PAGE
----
Dread Hermeneutics: Bob Marley, Paul Ricoeur and the Productive Imagination.

Black Theology 15 (2):157-175 (2017)
Download Edit this record How to cite View on PhilPapers
Abstract
This article presents Paul Ricœur’s hermeneutic of the productive imagination as a methodological tool for understanding the innovative social function of texts that in exceeding their semantic meaning, iconically augment reality. Through the reasoning of Rastafari elder Mortimo Planno’s unpublished text, Rastafarian: The Earth’s Most Strangest Man, and the religious and biblical signification from the music of his most famous postulate, Bob Marley, this article applies Paul Ricœur’s schema of the religious productive imagination to conceptualize the metaphoric transfer from text to life of verbal and iconic images of Rastafari’s hermeneutic of word, sound and power. This transformation is accomplished through what Ricœur terms the phenomenology of the iconic augmentation of reality. Understanding this semantic innovation is critical to understanding the capacity of the religious imagination to transform reality as a proclamation of hope in the midst of despair.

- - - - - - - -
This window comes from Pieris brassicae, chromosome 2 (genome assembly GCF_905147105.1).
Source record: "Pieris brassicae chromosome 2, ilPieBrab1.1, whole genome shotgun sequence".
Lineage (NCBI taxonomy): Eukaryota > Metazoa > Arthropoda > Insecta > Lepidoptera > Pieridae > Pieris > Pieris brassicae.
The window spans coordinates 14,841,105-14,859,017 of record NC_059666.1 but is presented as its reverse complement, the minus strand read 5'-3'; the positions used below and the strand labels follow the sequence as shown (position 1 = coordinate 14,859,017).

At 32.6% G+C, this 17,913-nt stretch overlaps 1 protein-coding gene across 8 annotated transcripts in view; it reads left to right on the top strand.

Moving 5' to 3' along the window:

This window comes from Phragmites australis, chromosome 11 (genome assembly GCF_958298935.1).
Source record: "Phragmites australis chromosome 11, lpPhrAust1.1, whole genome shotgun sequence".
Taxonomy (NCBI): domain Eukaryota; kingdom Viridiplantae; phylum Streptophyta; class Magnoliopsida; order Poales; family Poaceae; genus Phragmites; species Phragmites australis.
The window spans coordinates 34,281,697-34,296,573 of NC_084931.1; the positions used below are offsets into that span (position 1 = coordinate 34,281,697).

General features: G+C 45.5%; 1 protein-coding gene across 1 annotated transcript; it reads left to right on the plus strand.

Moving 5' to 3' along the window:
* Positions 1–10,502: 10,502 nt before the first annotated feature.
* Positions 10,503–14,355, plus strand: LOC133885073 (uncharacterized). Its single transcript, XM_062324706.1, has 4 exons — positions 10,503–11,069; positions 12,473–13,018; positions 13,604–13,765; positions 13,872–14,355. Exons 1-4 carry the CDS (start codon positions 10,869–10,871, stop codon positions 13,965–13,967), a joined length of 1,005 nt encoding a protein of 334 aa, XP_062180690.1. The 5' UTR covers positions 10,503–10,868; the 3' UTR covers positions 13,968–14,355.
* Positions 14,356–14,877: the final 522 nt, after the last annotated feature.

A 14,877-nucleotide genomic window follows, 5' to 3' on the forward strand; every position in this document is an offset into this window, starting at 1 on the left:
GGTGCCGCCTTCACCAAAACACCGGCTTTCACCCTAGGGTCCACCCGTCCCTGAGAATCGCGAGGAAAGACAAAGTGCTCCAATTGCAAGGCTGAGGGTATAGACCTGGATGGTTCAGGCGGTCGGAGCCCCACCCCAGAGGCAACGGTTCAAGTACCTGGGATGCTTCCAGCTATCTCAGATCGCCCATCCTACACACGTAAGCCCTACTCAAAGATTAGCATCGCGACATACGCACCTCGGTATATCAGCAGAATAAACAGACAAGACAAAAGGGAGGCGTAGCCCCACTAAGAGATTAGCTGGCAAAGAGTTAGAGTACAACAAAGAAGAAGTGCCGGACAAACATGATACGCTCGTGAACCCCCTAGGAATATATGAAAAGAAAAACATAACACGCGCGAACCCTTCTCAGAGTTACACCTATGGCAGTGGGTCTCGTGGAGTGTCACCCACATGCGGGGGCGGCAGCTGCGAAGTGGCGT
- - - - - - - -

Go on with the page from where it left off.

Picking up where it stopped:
PhilPapers/Archive ID
DUNDHB
Revision history
Archival date: 2018-12-10
View upload history
References found in this work BETA

No references found.

Add more references

Citations of this work BETA

No citations found.

Add more citations

Added to PP index
2018-12-10

Total views
25 ( #35,807 of 39,604 )

Recent downloads (6 months)
25 ( #18,903 of 39,604 )

How can I increase my downloads?

Downloads since first upload
This graph includes both downloads from PhilArchive and clicks to external links.